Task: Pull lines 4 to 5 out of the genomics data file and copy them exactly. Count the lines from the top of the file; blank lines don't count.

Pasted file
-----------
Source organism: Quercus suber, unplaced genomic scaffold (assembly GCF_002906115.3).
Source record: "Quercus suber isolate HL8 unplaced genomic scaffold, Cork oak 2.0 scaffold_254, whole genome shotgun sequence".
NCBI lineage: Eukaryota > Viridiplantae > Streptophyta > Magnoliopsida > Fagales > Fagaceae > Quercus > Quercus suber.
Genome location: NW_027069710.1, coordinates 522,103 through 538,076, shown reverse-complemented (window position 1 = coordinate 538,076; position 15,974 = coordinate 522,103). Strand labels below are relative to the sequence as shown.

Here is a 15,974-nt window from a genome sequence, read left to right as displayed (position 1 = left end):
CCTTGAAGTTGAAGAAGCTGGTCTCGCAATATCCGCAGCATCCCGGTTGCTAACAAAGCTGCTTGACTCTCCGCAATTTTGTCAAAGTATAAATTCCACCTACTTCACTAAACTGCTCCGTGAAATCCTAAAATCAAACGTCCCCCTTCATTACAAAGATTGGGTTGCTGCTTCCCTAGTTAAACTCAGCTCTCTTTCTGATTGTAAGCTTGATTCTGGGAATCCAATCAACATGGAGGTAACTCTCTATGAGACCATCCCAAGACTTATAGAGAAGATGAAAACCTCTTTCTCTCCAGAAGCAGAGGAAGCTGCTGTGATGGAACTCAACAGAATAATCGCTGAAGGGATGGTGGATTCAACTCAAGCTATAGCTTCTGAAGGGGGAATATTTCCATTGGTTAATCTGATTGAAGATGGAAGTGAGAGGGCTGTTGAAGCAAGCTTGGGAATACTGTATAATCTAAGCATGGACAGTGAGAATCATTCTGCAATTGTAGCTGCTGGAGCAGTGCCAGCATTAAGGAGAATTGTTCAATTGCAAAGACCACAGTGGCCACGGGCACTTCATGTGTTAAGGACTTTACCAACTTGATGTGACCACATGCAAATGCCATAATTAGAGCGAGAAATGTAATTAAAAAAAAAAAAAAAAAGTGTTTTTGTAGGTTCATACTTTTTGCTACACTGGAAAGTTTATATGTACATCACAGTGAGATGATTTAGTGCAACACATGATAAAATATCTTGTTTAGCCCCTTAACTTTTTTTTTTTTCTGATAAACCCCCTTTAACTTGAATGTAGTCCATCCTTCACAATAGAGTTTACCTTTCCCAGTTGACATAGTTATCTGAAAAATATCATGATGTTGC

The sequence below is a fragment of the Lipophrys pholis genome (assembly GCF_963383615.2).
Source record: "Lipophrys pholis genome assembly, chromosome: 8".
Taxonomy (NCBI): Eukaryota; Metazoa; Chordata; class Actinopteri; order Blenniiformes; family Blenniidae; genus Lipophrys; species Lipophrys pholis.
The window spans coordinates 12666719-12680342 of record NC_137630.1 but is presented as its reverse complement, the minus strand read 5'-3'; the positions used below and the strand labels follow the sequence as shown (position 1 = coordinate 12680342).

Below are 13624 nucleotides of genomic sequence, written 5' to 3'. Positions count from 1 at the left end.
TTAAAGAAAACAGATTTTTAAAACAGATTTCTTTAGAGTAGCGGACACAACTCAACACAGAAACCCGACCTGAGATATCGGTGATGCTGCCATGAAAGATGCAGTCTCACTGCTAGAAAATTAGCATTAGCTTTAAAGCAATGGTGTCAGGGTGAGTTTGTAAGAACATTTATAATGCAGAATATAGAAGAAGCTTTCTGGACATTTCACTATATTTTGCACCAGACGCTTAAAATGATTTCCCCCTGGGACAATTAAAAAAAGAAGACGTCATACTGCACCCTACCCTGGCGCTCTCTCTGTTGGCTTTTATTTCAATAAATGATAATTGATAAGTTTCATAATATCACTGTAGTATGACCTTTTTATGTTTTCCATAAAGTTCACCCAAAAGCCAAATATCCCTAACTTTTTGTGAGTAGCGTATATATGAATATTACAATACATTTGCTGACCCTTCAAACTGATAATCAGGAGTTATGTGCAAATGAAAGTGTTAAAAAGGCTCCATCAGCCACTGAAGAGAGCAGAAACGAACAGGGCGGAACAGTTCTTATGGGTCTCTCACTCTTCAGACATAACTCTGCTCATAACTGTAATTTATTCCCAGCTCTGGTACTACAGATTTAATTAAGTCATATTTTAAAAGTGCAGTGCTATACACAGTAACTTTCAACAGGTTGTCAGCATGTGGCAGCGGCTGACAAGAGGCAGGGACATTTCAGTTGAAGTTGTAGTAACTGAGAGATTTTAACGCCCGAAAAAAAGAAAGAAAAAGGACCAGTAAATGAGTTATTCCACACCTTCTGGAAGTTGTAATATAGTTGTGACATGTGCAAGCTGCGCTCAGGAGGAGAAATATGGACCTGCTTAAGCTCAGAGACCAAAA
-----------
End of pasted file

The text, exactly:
Genome location: NW_027069710.1, coordinates 522,103 through 538,076, shown reverse-complemented (window position 1 = coordinate 538,076; position 15,974 = coordinate 522,103). Strand labels below are relative to the sequence as shown.

Here is a 15,974-nt window from a genome sequence, read left to right as displayed (position 1 = left end):